23.01 Optus has admitted that close to 2,700 emergency service calls failed during the November 2023 network outage – 10 times more than initially disclosed. The telco says it is writing to customers to apologise, while the Federal government is conducting a review, the ABC reports.

23.01 Underinvestment in technology by supermarket chains has helped lead to systemic issues with pricing, according to Consumer NZ. Jon Duffy, Consumer NZ CEO, says the supermarkets haven’t been incentivised to use technology to clean up their lax pricing practices as they haven’t been called to account for those practices, RNZ reports. The Commerce Commission is currently investigating whether the pricing and promotional activities of Woolworths and Foodstuffs comply with the Fair Trading Act.

19.01 A Melbourne man has been sentenced to 150 community work hours after pleading guilty to buying stolen data on the invite-only Genesis market, which sold login credentials, browsing history, autofill form data and other sensitive data from compromised devices. Police investigations found he had purchased several bots containing around 650 compromised credentials, the Australian Federal Police say.

19.01 Russian state-sponsored hackers have gained access to Microsoft’s corporate systems, stealing emails and documents from staff accounts. The compromise began in November 2023 and was identified by Microsoft’s security team on 12 January. Microsoft says to date there is no evidence any access to customer environments, production systems, source code or AI systems was gained.

17.12 Gartner has forecast worldwide IT spending to hit $5 trillion this year, up 6.8 percent on 2023 – down on a previous forecast for an eight percent increase for the year. And despite the hype around GenAI, it won’t be impacting spend significantly. Software spend (up 12.7 percent) and IT services (up 8.7 percent) will be the biggest movers, with IT services becoming the largest segment of spend this year, according to Gartner’s forecast.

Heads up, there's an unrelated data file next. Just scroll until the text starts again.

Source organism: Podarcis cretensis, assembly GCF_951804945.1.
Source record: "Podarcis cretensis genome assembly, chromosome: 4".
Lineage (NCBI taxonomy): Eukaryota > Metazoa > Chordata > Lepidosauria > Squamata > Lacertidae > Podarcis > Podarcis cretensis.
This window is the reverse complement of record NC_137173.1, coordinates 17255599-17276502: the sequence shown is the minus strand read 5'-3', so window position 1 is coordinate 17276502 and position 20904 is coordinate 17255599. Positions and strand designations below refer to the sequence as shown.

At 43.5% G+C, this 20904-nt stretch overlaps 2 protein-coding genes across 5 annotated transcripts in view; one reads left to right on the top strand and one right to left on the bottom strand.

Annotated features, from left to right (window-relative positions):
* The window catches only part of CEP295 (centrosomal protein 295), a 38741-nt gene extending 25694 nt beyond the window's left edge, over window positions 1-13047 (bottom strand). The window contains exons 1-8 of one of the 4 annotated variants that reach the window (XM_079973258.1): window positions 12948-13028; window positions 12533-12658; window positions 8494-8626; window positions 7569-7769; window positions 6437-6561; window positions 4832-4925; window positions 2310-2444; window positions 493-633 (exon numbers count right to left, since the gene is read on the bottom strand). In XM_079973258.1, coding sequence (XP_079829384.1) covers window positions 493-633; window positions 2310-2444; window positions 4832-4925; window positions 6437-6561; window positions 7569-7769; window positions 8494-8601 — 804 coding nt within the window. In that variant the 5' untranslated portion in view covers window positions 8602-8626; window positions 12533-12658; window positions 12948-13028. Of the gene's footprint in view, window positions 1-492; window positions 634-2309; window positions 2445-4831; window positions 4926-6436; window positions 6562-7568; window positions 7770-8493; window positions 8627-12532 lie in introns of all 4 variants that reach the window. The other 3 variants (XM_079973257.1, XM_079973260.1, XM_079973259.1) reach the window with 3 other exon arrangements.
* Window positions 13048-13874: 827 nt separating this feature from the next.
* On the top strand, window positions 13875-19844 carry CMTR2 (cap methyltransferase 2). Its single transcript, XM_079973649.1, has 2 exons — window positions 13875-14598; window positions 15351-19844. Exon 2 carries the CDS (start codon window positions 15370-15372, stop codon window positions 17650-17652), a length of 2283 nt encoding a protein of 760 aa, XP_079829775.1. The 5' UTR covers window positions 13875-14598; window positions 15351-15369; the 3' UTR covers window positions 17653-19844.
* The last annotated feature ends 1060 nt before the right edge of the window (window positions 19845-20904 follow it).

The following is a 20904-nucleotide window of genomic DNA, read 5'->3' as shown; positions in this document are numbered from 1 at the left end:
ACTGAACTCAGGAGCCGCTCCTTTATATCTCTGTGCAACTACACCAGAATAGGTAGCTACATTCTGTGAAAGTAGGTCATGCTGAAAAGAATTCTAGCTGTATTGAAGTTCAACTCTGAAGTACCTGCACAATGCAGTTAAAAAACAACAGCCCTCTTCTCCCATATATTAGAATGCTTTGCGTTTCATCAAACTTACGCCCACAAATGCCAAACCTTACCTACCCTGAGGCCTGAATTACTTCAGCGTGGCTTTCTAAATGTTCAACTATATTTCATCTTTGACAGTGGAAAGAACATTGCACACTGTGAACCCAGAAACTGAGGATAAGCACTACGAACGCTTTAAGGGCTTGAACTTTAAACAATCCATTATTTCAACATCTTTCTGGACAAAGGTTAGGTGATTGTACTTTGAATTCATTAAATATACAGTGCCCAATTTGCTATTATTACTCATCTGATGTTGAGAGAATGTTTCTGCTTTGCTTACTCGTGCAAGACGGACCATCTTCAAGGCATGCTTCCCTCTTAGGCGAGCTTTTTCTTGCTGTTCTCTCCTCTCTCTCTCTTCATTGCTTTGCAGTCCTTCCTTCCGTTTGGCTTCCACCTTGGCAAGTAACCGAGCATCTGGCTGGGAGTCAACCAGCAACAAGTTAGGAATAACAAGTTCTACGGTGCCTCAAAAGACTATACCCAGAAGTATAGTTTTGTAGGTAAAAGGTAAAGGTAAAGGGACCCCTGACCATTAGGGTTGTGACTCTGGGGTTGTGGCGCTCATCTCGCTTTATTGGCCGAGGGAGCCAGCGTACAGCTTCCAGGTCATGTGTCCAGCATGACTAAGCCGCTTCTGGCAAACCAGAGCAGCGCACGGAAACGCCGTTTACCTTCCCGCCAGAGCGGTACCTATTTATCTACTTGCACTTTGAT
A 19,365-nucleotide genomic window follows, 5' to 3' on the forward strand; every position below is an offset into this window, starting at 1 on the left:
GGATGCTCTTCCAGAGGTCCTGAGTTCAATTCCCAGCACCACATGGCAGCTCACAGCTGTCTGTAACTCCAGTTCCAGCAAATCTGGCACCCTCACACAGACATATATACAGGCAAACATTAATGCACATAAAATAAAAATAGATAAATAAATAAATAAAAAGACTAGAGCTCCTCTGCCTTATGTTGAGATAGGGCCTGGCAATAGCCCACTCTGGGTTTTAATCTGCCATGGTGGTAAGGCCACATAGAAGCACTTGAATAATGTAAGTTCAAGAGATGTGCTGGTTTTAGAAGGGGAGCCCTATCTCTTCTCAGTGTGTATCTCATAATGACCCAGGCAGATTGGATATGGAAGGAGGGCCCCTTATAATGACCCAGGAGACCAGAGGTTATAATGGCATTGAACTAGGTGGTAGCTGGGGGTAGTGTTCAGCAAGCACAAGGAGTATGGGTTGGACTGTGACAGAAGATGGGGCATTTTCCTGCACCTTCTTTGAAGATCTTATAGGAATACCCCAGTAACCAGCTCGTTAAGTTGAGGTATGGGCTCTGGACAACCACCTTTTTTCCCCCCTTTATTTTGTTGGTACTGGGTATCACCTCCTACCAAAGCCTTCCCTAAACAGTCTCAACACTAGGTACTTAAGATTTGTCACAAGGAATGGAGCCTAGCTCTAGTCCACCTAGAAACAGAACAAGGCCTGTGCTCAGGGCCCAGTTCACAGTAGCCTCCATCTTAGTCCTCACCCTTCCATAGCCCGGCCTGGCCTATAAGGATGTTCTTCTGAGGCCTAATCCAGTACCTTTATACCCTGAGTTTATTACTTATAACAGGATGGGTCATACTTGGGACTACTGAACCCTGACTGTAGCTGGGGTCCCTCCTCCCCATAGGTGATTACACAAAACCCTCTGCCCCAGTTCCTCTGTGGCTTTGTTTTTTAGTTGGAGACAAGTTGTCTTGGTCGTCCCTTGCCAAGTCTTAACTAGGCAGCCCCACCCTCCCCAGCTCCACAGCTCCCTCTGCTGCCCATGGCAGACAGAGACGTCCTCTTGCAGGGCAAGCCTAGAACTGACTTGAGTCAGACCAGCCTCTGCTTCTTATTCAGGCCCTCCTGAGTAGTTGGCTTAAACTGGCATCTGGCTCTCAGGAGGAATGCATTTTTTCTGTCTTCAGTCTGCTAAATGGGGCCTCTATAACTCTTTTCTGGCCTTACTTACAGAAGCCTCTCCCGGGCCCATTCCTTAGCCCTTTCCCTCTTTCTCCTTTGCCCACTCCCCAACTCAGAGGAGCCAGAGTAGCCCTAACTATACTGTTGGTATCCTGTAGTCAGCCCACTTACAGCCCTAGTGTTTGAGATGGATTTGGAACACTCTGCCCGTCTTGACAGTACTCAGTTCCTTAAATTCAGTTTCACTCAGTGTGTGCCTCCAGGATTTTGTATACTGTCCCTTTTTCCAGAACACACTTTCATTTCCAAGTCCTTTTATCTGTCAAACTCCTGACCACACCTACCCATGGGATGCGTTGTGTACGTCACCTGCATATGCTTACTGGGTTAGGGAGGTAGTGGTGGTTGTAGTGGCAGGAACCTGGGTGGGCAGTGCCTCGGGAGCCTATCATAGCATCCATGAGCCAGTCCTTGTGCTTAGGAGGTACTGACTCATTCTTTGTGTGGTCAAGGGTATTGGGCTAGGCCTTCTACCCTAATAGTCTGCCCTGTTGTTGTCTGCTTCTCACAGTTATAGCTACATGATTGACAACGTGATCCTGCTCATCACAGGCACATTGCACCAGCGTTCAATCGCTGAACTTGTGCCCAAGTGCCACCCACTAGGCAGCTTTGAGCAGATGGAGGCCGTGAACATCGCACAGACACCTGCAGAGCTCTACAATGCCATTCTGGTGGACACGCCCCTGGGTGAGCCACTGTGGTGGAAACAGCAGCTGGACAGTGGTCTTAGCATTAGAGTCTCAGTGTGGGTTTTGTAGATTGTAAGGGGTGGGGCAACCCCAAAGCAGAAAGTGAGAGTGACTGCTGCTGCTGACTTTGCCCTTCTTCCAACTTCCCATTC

16.01 NSW has released an an RFI for a new off-the-shelf internet voting system for blind and low vision voters. The move marks the first steps into restarting internet voting following the failure of the iVote system during the 2021 local government elections. The RFI will be used by the NSW Electoral Commission to inform planning for the potential reintroduction of online voting for the cohort, InnovationAus notes. 

16.01 A/NZ managed service provider Lancom Technology has been acquired by US MSP group Evergreen in the first expansion into ANZ for Evergreen. Lancom says it only took three weeks to decide Evergreen was the right partner for its business, with the US company committed ‘to preserving our team’s expertise, rather than replacing it’.

11.01 X Corp – the company previously known as Twitter – has reinstated more than 6,100 previously banned Australian accounts since Elon Musk’s acquisition of the company according to a new transparency report released by Australia’s eSafety Commissioner. The report also notes an 80 percent reduction in the number of safety engineers, with global trust and safety staff cut by a third, sparking increased concerns from eSafety commissioner Julie Inman Grant. She says it’s ‘almost inevitable’ any social media platform will become more toxic and less safe in the face of such actions.

11.01 HPE’s US$14b plans to buy Juniper Networks has raised scepticism on Wall Street, Bloomberg reports. HPE says the deal will ‘accelerate AI-driven innovation’ amid the ongoing AI gold rush, but has left some analysts questioning the potential acquisition and whether the purchase of a legacy tech company like Juniper will complicate growth initiatives. Concerns have also been raised over the risk of an increasing debt load and overlapping product lines, Bloomberg says.

10.01 NSW chief data scientist Dr Ian Oppermann has stepped down from the role after eight years. He announced the departure on LinkedIn. InformationAge reports that he is joining former politician Victor Dominello in ServiceGen, which the pair co-founder late last year.

09.01 OpenAI has admitted that it would be ‘impossible’ to develop GenAI without using copyrighted material. The admission comes as OpenAI is embroiled in legal action, brought against it by the New York Times, which has accused the company of mass copyright infringement. Responding to a UK parliamentary probe on large language models, Open AI defended its use of copyrighted material saying current copyright laws don’t forbid training data, BankInfoSecurity reports.

01.01 Kiwi video game studios netted $434.4 million in the year to April 2023, with 95 percent of that coming from high-value digital exports, according to a a NZ Game Developers Association survey. However, the impact of Australian competition has hit growth, which tumbled from 47 percent the previous year to just seven percent – well below the five year average of 26 percent.

For 2023 news from around the web head over to the 2023 AppWrap archive.